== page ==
Hawaii has become the first state to officially ban exhibitions of human bodies for profit, shutting down the popular "BODIES…the Exhibition" show that displays "unclaimed" bodies from China.
Lawmakers in the island state said the possibility of profiting off executed prisoners from China would not be tolerated in a state where many residents come from Asian backgrounds.
Premier Exhibitions, the publicly traded Atlanta-based company that puts on the show, has made millions of dollars from "BODIES" exhibits across the country, in Europe and in Asia.
State Rep. Marcus Oshiro, Chair of the House Committee on Finance, said he introduced his state's legislation after watching the ABC News 20/20 probe into the origins of the bodies.
The 2008 report uncovered a thriving black market in human bodies in China and a self-admitted dealer in the bodies black market who described "body runs" to a location where bodies, including those of executed prisoners, were sold for $200 to $300.
"I never thought the show would come to Hawaii and when it did I decided Hawaiians would not tolerate the exhibition of these bodies for commercial profit. These people could be executed prisoners," Oshiro said.
"Hawaii has a large population of people with an Asian background so that hits very close to home," he added.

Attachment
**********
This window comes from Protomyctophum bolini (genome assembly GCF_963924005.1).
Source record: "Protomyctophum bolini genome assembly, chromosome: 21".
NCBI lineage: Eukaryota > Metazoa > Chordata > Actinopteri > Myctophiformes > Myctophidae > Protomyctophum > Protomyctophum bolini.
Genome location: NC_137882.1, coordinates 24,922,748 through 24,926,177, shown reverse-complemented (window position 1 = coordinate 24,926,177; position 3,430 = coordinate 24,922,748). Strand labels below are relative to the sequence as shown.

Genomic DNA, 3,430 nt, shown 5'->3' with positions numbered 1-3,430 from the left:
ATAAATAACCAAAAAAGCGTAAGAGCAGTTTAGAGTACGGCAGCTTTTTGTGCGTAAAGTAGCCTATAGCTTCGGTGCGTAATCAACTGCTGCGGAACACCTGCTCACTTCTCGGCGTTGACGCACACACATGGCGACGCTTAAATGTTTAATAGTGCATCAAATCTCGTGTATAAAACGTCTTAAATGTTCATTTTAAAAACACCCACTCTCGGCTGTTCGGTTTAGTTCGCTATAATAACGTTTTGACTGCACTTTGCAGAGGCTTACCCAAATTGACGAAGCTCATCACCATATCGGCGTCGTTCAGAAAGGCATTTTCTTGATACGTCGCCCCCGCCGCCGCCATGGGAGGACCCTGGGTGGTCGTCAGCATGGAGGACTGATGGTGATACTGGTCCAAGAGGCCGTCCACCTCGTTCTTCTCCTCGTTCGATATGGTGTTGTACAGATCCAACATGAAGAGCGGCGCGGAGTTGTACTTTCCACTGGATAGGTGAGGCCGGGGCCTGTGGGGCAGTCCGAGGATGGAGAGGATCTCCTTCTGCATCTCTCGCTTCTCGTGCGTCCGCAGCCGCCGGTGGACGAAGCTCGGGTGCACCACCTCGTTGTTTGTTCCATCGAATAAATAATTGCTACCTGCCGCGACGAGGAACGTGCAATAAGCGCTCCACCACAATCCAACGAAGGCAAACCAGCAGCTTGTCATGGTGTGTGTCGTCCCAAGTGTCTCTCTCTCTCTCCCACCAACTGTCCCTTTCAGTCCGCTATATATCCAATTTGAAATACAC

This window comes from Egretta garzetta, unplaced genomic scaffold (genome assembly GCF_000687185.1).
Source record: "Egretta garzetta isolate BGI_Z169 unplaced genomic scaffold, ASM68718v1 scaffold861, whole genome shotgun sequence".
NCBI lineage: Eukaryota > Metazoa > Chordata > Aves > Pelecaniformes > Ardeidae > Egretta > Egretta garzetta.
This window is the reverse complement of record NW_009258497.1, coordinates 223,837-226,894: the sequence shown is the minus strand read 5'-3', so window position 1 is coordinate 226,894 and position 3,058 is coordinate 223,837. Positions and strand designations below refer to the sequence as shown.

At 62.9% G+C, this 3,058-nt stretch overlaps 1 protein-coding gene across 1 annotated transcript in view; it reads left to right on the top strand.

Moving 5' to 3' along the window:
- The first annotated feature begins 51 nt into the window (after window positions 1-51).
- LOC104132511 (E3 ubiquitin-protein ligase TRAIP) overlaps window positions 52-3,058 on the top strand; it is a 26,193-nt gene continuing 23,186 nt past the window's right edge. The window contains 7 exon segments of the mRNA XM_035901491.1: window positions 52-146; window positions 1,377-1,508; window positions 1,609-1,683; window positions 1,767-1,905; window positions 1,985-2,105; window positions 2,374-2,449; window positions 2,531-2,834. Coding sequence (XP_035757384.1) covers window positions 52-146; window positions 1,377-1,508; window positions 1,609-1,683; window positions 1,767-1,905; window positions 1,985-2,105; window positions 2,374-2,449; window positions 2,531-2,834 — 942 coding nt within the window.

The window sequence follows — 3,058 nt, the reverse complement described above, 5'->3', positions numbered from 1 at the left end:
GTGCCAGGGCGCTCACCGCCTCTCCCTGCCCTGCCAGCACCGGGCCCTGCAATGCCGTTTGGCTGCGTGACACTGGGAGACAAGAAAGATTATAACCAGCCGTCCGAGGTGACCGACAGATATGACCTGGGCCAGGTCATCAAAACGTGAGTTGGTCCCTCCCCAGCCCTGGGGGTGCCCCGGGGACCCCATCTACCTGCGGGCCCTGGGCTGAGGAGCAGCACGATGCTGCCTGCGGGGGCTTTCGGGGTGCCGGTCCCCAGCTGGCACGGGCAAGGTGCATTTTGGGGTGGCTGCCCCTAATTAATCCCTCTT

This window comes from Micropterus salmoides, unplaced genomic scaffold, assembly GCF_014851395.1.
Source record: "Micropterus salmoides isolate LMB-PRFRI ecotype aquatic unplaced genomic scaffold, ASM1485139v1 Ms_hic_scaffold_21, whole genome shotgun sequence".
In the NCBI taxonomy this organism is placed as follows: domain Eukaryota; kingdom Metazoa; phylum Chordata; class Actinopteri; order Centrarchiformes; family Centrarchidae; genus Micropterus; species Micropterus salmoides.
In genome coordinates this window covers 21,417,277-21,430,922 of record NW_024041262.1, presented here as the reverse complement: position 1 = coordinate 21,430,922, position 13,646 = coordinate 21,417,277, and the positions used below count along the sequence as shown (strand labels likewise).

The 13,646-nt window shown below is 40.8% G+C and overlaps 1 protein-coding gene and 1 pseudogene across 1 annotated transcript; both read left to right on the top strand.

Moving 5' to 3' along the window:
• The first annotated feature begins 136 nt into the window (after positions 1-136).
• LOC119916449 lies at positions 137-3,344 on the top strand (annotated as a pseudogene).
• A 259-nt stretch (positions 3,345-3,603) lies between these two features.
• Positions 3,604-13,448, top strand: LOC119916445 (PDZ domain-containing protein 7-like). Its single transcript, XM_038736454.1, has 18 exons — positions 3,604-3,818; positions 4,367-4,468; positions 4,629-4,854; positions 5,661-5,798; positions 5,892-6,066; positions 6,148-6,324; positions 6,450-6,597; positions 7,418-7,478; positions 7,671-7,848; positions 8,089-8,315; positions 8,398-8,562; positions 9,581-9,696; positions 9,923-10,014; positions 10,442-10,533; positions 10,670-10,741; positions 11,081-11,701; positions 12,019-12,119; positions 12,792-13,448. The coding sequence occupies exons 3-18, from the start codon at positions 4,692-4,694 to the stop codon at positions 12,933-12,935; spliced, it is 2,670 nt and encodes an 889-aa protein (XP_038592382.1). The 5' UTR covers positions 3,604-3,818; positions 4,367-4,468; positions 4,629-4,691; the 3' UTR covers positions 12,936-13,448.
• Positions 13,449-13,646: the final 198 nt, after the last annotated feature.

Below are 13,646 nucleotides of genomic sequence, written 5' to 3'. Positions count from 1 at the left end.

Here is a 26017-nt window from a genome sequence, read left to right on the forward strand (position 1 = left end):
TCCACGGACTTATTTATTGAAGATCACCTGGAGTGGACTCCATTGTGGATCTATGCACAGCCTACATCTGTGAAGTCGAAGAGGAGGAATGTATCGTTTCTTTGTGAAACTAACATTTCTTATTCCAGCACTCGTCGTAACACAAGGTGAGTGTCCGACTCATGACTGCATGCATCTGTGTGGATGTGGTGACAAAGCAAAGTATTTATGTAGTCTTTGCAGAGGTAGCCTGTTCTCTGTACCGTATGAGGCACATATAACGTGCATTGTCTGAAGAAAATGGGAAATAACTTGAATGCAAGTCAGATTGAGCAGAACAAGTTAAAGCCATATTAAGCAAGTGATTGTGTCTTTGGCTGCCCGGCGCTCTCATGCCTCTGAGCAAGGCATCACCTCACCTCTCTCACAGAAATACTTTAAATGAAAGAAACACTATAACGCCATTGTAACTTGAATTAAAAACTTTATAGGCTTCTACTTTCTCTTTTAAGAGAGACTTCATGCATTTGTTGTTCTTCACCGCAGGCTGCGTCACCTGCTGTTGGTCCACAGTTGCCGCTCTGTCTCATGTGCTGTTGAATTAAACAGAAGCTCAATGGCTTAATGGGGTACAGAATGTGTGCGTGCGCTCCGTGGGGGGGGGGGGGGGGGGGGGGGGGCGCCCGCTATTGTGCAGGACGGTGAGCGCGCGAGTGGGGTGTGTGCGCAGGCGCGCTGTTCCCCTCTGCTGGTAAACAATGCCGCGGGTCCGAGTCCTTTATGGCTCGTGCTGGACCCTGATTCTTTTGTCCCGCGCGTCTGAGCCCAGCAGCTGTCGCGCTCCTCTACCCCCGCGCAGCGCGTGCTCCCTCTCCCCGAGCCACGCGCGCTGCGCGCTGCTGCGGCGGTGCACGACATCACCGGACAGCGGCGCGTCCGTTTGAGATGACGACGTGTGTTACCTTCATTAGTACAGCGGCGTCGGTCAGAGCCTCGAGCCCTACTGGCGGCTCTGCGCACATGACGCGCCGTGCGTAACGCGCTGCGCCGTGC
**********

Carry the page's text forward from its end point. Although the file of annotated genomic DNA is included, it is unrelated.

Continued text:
The new law also increases the financial penalty for misuse of a dead human body from $1,000 to $5,000.
Oshiro said that Hawaii's main historical museum does exhibit the sacred bones of native Hawaiians, and there are provisions in the state bill that allow for that exhibition to continue.
Some critics of the bill say that there is no difference between the display of those ancient remains and the plastinated Chinese bodies.
"I visited the exhibit. I learned something," wrote one blogger under the name "Publius808" in support of the exhibition in Hawaii. "If the allegations are true that these bodies were used without permission, then that's terrible. But this law is banal and sophomoric putting personal bias over science and art."
Premier denies that any of the bodies on display are from executed prisoners, saying that all of the bodies came from a medical school in Dalian, China, and that their suppliers assured them that no evidence of trauma has been found of any of the bodies put on display.
But school officials told 20/20 it was "not true" that the school provides bodies for display in the U.S. Instead, the report found the bodies were provided by a private company run by a professor from the medical university which initially supplied the bodies but had pulled out because of bad publicity.
In the wake of the 20/20 report, New York Attorney General Andrew Cuomo launched a probe into the company's practices. Premier settled with Cuomo's office in May 2008, and the terms of the settlement required the company to prove that any new bodies on display were from consenting individuals.